BSB Galaxy

By Ian Beaumont

Branded as "Galaxy: The Entertainment Channel from BSB", Galaxy really came across as a mix of two channels. In the mornings, it presented itself very much as a children's channel under the name "Galaxy CLUB", and a general entertainment channel in the evenings.

It only lasted for a total of 8 months, which in broadcasting is almost no time at all, but in that short time, we got a flavour of just how BSB wanted to present Galaxy.

BSB wanted to have news bulletins across all their channels, especially Galaxy. With no dedicated News channel of their own, BSB wanted to place themselves more with BBC1 and ITV, which had a regular news service, at regular times. So, Galaxy gained regular "BSB News" bulletins.

Unfortunately, the service was definitely short of funds. 2 cameras, very few graphics, no reports, and very little budget, meant the news bulletins heavily relied on the newsreaders.

But as far as BSB was concerned, regular news on their entertainment channel, gave them a definite advantage over Sky, and they were hoping that the presence of the news bulletins, might help viewers put Galaxy in the same league as BBC1 and ITV.

To also help viewers put Galaxy in the same league as BBC1 and ITV, BSB put kids programming, mainly US imports and a few classic UK kids shows, onto Galaxy under the Galaxy Club brand, with the obligatory Saturday morning kids show that had become essential since the success of Multi Coloured Swap Shop and Tiswas back in the late 1970's.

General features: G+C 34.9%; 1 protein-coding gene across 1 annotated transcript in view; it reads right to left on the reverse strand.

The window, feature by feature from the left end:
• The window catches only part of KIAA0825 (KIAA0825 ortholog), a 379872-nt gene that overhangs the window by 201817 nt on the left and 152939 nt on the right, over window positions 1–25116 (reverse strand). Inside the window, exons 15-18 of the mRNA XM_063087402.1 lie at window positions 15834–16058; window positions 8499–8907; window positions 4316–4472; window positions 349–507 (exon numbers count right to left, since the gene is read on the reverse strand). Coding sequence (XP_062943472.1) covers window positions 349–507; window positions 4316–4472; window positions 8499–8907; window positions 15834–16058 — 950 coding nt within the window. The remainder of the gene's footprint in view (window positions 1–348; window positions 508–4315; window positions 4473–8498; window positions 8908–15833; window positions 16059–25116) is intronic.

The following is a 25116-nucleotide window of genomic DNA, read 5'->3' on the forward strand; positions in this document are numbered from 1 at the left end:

Finally, the programming mix was rounded out with a general mix of more US imports, classic UK television shows, and a smattering of original production where possible, such as Jupiter Moon. In an environment where there were no more than 30 channels tops on cable, this really should have been a real winner.

Unfortunately, there were too many mitigating factors, factors that practically killed off BSB almost before it was launched. BSB gained the DBS licence in 1986 for the first 3 out of the 5 channels that the UK was allocated, and would gain the remaining two channels in 1989.

But they wouldn't launch a single service until 1990. Over 3 years of spending money, without getting a single penny of revenue back. With a record like that, you are going to get into trouble, but fast!

Problems with the DMAC system, and manufacturers issues with the uniquely designed dishes, known to one and all as "squarials", also didn't help matters. Why BSB didn't quickly try to get at least one channel launched onto Cable before the official satellite launch of the BSB platform is another mystery.

They did eventually launch on cable in 1990 just before the official satellite launch, but they really should have pushed to try and launch at least Galaxy on cable in 1987 or 1988, whilst then pushing to get the satellite up and launch other channels over the course of the remaining two years or so, and they could have had revenue coming in all the time, albeit somewhat limited, but it would have been better than nothing.

Galaxy was merged into Sky One in early December 1990, so we never really got a chance to see a channel that had some real potential, ever make anything of that potential. What a real shame.

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Article ©2002 Ian Beaumont

Compilation ©2002 Transdiffusion Broadcasting System

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